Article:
8,383                               14,848                               3,750  

Thomas G. Lokar

             7,389                8,000                                              8,740  

Jon D. Brinton

             7,006                8,000                                              3,676  

 

(6) For fiscal 2015, the change in the pension value was a decline of $57,306.  

 

Equity Incentive and Other Compensation Plans

2006 Equity Incentive Plan

The 2006 Equity Incentive Plan was established to assist in attracting, retaining and motivating employees, directors, officers and consultants through performance related incentives. The 2006 Equity Incentive Plan provided flexibility and choice in the types of equity compensation awards, including options, deferred share units, RSUs, performance share units and other share-based awards. Prior to March 5, 2010, the 2006 Equity Incentive Plan provided that, unless otherwise determined by the Compensation Committee, one-quarter of the Mitel common shares that an option holder is entitled to purchase become eligible for purchase on each of the first, second, third and fourth anniversaries of the date of grant, and that options expire on the fifth anniversary of the date of grant. The 2006 Equity Incentive Plan was amended on March 5, 2010 such that, unless otherwise determined by the Compensation Committee, any options granted after that date will vest as to one-sixteenth of the Mitel common shares that an option holder is entitled to purchase on the date which is three months after the date of grant and on each subsequent quarter, and that options expire on the seventh anniversary of the date of grant. The 2006 Equity Incentive Plan provides that in no event may an option remain exercisable beyond the tenth anniversary of the date of grant.

As of the date hereof, options to acquire 3,990,589 Mitel common shares and restricted stock unit awards for 58,300 Mitel common shares were granted and outstanding under the 2006 Equity Incentive Plan and options to acquire 3,661,771 Mitel common shares vested under the 2006 Equity Incentive Plan. During the year ended December 31, 2016, there were 70,150 vested RSUs under the 2006 Equity Incentive Plan. Effective May 8, 2014, new equity grants were made under the 2014 Equity Incentive Plan (described below). Shares subject to outstanding awards under the 2006 Equity Incentive Plan which lapse, expire or are forfeited or terminated will no longer become available for grants under this plan.


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2014 Equity Incentive Plan

The Corporation adopted the 2014 Equity Incentive Plan on May 8, 2014, which is referred to as the 2014 Equity Incentive Plan.

The 2014 Equity Incentive Plan provides that the Compensation Committee is authorized to determine the individuals to whom equity awards will be granted, the number of Mitel common shares subject to equity grants and other terms and conditions of equity grants. Other than the number of shares available for grant under the 2014 Equity Incentive Plan and the term of the 2014 Equity Incentive Plan, the 2014 Equity Incentive Plan is substantially similar to the 2006 Equity Incentive Plan, except that whereas no RSUs granted pursuant to the 2006 Equity Incentive Plan could vest and be payable after December 31 of the third calendar year following the year of service for which the RSU was granted, under the 2014 Equity Incentive Plan the duration of the vesting period and other vesting terms applicable to the grant of RSUs is set out in the applicable Award Agreement without any such restriction. In addition, the 2006 Equity Incentive Plan contained an “evergreen” provision in which the number of Mitel common shares authorized for issuance under the 2006 Equity Incentive Plan increased by 3% on each of March 5, 2011, 2012 and 2013. In contrast, the number of Mitel common shares authorized for issuance under the 2014 Equity Incentive Plan is fixed at 8,900,000 Mitel common shares. The 2014 Equity Incentive Plan will expire no later than 2024.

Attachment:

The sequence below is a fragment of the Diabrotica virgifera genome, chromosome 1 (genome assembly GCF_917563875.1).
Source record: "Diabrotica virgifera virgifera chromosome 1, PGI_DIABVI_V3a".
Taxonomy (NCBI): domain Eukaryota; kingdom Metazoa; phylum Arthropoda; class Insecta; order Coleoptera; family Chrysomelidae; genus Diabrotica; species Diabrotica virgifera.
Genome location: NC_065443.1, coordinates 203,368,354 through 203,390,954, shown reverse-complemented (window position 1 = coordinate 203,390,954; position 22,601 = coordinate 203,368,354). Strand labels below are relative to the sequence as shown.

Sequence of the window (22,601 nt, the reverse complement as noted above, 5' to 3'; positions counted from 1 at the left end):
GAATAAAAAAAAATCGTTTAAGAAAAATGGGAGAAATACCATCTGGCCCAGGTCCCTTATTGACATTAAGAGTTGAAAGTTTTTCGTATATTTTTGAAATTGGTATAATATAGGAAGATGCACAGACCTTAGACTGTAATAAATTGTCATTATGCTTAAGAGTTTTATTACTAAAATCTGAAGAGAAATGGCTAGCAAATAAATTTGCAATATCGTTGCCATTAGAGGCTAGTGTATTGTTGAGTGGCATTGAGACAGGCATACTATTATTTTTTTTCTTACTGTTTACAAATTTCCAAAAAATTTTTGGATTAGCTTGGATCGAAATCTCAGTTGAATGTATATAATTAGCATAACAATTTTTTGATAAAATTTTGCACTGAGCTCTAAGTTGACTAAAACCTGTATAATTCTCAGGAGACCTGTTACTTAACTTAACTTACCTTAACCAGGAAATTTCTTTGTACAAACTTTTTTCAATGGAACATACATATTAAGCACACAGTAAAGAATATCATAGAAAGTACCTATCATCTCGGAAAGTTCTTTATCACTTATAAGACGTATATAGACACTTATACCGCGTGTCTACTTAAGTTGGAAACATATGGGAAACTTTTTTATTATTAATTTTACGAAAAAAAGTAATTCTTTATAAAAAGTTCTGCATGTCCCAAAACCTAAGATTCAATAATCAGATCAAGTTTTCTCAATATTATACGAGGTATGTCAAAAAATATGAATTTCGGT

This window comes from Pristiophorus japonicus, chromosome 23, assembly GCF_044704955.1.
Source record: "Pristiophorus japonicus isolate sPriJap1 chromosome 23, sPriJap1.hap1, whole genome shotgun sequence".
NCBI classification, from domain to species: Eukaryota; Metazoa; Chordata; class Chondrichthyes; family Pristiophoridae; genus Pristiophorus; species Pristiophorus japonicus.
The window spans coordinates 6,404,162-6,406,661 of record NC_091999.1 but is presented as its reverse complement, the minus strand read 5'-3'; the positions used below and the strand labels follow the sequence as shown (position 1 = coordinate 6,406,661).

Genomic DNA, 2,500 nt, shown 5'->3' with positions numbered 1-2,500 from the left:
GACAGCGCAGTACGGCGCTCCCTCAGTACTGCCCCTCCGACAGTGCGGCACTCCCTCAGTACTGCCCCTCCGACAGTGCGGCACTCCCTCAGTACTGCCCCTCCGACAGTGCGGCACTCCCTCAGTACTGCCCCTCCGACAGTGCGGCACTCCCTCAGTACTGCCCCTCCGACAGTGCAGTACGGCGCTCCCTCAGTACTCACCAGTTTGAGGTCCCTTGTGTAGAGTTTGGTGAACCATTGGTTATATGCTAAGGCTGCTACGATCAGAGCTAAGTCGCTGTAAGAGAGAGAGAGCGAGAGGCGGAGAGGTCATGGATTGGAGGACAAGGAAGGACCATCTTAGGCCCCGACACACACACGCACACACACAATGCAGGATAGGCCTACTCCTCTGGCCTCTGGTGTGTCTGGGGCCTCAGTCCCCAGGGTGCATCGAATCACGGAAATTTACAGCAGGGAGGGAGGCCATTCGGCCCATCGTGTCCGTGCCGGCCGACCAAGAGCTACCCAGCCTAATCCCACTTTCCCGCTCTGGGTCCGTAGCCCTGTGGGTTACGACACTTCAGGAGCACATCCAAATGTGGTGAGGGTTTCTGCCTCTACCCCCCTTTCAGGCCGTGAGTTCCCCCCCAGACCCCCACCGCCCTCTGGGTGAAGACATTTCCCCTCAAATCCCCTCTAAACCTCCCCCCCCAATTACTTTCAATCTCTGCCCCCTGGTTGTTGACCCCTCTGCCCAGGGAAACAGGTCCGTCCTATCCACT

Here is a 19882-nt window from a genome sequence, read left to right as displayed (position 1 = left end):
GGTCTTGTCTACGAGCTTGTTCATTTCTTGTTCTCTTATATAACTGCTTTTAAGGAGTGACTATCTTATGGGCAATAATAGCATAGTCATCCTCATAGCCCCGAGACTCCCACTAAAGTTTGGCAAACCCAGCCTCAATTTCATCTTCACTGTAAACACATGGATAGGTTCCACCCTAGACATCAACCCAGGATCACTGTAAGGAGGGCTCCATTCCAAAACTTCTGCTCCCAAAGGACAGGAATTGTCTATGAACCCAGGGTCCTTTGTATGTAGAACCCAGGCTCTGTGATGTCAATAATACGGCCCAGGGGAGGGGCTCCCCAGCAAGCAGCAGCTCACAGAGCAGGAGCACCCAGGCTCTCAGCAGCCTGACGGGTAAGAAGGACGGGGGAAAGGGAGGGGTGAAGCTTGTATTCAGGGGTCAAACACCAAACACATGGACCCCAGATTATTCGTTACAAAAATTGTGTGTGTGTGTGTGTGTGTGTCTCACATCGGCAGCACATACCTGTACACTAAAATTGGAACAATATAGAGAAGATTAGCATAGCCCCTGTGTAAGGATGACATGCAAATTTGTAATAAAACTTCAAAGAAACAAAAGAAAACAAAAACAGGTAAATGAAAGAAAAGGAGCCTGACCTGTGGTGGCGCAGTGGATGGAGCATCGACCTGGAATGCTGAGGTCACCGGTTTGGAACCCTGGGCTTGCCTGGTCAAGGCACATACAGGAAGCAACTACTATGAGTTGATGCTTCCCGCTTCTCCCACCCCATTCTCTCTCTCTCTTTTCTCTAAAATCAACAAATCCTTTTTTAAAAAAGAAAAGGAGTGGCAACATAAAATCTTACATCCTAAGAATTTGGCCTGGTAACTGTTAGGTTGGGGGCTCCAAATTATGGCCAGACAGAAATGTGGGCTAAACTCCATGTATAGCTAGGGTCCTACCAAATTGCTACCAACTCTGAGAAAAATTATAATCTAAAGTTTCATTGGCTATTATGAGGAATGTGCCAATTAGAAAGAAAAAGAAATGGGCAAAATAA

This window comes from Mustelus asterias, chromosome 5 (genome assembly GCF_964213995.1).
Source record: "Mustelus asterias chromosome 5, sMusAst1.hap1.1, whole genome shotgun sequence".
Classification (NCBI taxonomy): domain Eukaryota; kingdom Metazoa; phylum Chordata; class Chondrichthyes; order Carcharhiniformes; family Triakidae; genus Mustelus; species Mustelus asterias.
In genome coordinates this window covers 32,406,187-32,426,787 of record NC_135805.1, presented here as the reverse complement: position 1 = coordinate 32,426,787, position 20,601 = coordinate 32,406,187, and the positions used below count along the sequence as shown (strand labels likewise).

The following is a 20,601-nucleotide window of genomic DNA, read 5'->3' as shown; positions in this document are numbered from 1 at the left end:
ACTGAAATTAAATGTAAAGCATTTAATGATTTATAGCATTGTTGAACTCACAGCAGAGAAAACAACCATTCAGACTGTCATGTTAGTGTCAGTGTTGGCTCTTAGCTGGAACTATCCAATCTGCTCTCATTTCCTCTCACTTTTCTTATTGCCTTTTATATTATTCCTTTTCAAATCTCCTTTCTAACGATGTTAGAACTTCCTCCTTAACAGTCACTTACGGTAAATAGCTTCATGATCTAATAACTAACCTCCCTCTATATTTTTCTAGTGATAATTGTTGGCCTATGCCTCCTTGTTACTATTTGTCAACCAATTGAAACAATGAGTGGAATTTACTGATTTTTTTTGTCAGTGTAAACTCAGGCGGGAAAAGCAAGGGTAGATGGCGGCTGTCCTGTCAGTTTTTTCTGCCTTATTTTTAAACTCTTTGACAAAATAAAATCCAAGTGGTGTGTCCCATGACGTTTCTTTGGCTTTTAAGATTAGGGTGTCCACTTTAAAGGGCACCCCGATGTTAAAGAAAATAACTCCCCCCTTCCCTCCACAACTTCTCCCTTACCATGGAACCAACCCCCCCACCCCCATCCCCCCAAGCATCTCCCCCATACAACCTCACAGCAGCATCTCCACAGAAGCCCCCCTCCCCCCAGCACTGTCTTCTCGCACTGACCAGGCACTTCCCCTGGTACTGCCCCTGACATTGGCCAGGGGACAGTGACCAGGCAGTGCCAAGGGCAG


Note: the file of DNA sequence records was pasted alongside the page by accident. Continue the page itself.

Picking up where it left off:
As of the date hereof, options to acquire 2,455,879 Mitel common shares, RSUs for 3,516,911 Mitel common shares and performance share units to acquire 894,000 Mitel common shares (if maximum performance is achieved) were granted and outstanding under the 2014 Equity Incentive Plan. During the year ended December 31, 2016, we granted options to acquire 919,806 Mitel common shares and RSUs for 1,824,162 Mitel common shares under the 2014 Equity Incentive Plan and options to acquire 533,633 Mitel common shares vested under the 2014 Equity Incentive Plan. During the year ended December 31, 2016, there were 671,159 vested RSUs under the 2014 Equity Incentive Plan.

2017 Omnibus Incentive Plan

The Corporation intends to place before Shareholders at the Meeting, the 2017 Omnibus Incentive Plan (the “2017 Plan”) for approval. The 2017 Plan will have 10,000,000 Mitel common shares available for issuance through a variety of equity compensation awards including options, deferred share units, RSUs, performance share units and other share-based awards. In addition, the 2017 Plan includes provisions that are intended to allow Mitel to make cash bonus awards that could be eligible for a U.S. tax deduction under Section 162(m) of the Tax Code if the Compensation Committee so desires. See the description of the prior Equity Incentive Plans immediately below and “Business to be Transacted at the Meeting – Ordinary Resolution No. 1 – The 2017 Omnibus Incentive Plan” below for further details on the 2017 Plan. No awards have been made under this Plan.